PROCUREMENT Competitive Negotiation Best/final offers Blanket offers of compliance Protest that agency could not properly accept awardee's best and final offer (BAFO) because of alleged deviation of initial offer from terms of solicitation is denied where record shows that awardee's BAFO contained a blanket offer to meet all of the solicitation's terms and conditions. Which was all that was required by amended request for proposals. Technical proposals were to include descriptive literature showing that the offeror understood the solicitation's specifications. Two of these were alternate offers submitted by Kahn and the other two offers were from Froude and a third firm. Offerors were no longer required to furnish descriptive literature in order to demonstrate compliance with the solicitation's specifications.
Matter of: Kahn Industries, Inc. File: B-248736 Date: September 21, 1992
PROCUREMENT Competitive Negotiation Best/final offers Blanket offers of compliance Protest that agency could not properly accept awardee's best and final offer (BAFO) because of alleged deviation of initial offer from terms of solicitation is denied where record shows that awardee's BAFO contained a blanket offer to meet all of the solicitation's terms and conditions, which was all that was required by amended request for proposals.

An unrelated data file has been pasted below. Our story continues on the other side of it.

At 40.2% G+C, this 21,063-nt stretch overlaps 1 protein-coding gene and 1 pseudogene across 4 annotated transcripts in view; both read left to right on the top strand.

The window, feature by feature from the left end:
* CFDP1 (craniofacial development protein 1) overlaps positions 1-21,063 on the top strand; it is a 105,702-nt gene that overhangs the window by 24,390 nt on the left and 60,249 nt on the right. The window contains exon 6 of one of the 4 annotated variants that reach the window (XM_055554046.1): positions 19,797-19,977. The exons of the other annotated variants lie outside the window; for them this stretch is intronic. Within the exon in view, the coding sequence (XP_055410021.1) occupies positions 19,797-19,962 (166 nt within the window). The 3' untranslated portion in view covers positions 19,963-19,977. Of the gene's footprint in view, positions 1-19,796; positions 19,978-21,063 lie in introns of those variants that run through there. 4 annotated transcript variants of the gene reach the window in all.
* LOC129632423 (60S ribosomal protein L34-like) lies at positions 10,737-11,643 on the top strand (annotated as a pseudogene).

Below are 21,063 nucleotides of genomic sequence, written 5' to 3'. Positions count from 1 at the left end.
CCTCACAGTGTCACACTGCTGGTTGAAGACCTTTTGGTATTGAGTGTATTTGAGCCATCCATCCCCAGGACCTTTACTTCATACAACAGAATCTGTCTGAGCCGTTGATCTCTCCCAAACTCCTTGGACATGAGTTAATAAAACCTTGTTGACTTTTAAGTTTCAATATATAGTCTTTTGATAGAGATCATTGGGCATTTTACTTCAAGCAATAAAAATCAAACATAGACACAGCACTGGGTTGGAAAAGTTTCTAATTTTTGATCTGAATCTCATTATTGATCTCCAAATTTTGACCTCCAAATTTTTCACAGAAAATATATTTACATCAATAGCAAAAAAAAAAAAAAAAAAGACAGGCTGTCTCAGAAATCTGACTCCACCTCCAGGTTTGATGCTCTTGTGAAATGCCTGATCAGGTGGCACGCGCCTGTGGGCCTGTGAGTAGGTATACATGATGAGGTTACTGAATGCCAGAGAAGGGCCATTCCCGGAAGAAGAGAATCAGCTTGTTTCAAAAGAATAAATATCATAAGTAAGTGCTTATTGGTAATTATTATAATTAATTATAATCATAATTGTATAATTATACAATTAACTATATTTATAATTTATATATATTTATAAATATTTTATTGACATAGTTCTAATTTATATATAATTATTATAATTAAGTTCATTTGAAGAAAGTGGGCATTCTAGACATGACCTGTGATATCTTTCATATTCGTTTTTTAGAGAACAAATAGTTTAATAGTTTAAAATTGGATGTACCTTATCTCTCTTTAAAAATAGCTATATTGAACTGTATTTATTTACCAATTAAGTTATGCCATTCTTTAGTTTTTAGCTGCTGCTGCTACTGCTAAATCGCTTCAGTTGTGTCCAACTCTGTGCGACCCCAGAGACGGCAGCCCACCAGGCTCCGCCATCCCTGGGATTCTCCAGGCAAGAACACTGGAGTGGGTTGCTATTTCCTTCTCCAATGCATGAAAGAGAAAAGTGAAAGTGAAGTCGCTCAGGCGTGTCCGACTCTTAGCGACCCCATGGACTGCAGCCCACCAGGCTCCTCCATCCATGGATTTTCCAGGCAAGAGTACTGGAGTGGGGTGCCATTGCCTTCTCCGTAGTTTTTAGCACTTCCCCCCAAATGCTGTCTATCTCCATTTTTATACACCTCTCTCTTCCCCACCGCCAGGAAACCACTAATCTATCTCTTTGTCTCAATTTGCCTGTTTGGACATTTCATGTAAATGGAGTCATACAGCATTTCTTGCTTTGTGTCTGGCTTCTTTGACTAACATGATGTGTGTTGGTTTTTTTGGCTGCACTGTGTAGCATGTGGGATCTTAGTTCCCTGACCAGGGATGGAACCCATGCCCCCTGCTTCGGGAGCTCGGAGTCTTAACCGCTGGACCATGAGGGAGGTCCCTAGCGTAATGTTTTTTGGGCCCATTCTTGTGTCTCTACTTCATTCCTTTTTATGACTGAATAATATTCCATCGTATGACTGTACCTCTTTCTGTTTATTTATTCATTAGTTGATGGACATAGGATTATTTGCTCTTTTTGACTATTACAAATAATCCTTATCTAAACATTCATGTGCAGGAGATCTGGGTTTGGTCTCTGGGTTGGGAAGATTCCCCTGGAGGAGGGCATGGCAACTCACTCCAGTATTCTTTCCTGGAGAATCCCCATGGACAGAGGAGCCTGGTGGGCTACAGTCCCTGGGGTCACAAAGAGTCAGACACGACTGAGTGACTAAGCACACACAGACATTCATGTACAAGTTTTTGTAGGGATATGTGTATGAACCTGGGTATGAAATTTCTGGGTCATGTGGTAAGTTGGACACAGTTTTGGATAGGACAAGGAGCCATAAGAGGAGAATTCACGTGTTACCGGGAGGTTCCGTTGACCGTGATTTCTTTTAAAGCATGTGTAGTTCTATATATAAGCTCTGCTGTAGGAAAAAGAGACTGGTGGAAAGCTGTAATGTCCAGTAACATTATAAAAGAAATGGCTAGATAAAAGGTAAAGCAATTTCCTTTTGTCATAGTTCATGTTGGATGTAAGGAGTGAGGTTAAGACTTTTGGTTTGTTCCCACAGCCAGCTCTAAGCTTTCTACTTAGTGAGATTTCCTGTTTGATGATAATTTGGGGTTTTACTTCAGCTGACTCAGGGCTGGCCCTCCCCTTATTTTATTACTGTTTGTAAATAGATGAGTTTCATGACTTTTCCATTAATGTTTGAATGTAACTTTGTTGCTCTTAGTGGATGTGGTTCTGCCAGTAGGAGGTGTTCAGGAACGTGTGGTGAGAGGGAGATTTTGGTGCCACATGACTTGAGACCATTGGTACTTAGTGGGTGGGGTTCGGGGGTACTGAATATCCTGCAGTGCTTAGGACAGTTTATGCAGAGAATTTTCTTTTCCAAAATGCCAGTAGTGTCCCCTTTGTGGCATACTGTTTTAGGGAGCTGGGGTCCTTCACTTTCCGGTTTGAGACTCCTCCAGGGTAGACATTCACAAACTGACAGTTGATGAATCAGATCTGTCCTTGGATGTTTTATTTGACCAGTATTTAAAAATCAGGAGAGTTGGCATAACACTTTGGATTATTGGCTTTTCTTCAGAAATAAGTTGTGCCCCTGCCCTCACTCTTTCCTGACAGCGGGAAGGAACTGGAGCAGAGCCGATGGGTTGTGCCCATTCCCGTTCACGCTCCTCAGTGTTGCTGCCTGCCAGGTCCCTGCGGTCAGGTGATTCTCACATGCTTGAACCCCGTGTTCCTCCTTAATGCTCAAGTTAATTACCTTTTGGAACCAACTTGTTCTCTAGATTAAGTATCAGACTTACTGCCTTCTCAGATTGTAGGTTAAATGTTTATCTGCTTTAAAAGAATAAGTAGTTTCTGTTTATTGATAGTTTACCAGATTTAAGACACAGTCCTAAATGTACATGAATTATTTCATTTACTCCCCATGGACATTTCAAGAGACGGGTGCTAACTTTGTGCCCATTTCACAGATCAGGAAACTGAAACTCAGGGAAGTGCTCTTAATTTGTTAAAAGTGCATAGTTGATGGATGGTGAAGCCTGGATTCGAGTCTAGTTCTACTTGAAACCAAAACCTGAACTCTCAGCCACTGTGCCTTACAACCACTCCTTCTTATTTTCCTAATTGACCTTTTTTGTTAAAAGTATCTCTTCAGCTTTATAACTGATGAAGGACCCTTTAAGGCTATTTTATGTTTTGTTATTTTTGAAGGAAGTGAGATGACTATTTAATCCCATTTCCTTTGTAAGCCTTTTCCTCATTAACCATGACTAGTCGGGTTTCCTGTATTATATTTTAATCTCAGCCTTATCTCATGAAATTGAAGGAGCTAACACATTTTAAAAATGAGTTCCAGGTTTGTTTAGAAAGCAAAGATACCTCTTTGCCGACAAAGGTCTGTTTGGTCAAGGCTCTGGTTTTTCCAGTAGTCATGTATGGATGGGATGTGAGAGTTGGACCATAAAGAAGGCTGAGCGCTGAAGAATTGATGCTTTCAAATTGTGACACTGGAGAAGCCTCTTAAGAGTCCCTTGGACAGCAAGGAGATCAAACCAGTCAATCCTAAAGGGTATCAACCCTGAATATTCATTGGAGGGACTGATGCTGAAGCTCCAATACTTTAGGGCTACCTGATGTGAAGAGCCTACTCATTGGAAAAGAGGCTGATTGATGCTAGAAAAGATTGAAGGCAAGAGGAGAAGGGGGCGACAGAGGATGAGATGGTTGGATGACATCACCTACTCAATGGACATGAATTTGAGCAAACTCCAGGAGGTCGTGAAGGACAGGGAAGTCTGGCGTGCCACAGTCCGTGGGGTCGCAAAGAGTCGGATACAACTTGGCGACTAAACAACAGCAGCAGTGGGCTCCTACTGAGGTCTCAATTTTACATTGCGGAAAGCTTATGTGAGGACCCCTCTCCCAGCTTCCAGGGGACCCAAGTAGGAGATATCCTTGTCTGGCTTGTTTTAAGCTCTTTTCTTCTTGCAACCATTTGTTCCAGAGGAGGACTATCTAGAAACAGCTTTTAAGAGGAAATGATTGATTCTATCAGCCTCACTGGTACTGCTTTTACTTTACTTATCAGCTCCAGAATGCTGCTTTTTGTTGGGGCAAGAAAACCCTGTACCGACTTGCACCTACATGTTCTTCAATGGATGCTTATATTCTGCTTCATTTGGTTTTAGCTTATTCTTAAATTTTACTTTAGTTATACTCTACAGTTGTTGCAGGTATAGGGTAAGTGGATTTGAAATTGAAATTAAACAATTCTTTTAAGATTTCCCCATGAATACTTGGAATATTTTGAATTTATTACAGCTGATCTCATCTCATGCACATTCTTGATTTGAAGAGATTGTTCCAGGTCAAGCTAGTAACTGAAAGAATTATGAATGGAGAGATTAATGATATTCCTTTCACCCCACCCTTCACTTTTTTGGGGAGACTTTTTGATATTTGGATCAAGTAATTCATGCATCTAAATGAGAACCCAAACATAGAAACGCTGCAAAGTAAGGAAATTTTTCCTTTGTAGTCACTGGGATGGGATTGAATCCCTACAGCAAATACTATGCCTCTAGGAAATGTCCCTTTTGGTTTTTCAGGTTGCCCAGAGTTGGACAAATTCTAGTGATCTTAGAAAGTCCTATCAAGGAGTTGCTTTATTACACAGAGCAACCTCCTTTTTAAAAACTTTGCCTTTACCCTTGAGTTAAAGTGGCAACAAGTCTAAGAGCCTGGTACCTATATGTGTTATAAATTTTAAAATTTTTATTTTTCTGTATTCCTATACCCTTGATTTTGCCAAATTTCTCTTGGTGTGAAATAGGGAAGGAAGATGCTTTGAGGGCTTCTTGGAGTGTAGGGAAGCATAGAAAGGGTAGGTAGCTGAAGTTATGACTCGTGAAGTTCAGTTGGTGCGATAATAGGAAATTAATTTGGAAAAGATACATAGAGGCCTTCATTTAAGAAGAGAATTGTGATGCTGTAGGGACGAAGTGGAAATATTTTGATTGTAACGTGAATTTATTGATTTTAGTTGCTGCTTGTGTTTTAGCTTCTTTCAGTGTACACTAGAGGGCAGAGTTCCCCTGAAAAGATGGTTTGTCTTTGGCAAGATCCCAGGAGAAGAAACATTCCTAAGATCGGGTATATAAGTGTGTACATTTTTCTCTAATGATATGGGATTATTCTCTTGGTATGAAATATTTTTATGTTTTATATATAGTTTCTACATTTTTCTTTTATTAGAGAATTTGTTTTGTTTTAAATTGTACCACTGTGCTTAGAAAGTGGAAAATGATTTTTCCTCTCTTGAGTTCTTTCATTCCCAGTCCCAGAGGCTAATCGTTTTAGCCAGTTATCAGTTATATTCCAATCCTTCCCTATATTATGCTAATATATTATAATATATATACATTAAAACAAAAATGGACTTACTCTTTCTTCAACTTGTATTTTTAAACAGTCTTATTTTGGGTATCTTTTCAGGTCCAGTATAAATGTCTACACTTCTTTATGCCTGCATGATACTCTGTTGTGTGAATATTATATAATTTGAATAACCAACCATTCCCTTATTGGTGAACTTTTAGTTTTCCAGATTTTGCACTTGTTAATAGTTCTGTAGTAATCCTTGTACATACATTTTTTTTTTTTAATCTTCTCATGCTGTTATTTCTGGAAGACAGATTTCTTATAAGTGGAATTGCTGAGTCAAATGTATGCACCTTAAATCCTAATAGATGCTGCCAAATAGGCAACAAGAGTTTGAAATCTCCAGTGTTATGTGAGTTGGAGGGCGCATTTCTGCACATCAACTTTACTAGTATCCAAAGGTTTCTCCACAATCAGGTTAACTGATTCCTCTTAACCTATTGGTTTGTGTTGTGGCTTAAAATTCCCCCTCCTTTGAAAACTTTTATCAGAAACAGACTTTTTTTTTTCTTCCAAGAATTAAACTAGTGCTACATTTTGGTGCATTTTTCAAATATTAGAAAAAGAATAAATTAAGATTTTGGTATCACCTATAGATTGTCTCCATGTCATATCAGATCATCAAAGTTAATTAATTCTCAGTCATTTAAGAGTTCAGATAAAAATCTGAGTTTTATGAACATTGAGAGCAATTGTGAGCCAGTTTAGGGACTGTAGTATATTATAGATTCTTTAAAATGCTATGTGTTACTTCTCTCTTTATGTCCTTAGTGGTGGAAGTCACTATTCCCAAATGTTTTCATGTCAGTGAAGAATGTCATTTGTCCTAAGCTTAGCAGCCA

Kahn Industries, Inc. protests the award of a contract to Froude Engineering, Inc. under request for proposals (RFP) No. N00140-91-R-5133, issued by the Department of the Navy to acquire an automatic mechanical load absorbing waterbrake system or dynamometer. Kahn argues that the Froude offer does not comply with the RFP's specifications.
We deny the protest.
The RFP called for firm, fixed price offers to furnish a dynamometer, any spare parts necessary to ensure the device's operation for a minimum of 10,000 hours and related technical data. As originally issued, the solicitation required the submission of detailed technical and business proposals and provided for award to the firm whose proposal represented the best overall value to the government. Technical proposals were to include descriptive literature showing that the offeror understood the solicitation's specifications.
In response to the RFP, the agency received four initial proposals. Two of these were alternate offers submitted by Kahn and the other two offers were from Froude and a third firm. After evaluating the initial offers, the Navy concluded that none of the offerors had submitted a technically acceptable proposal.
The agency then engaged in discussions with all three firms. During the course of these discussions, the Navy found that the specifications contained numerous ambiguities. In addition, the offerors had submitted various questions concerning the terms of the solicitation which needed to be addressed. The Navy therefore delayed its request for best and final offers (BAFO) until it could provide a comprehensive response to the issues that had come to light during negotiations.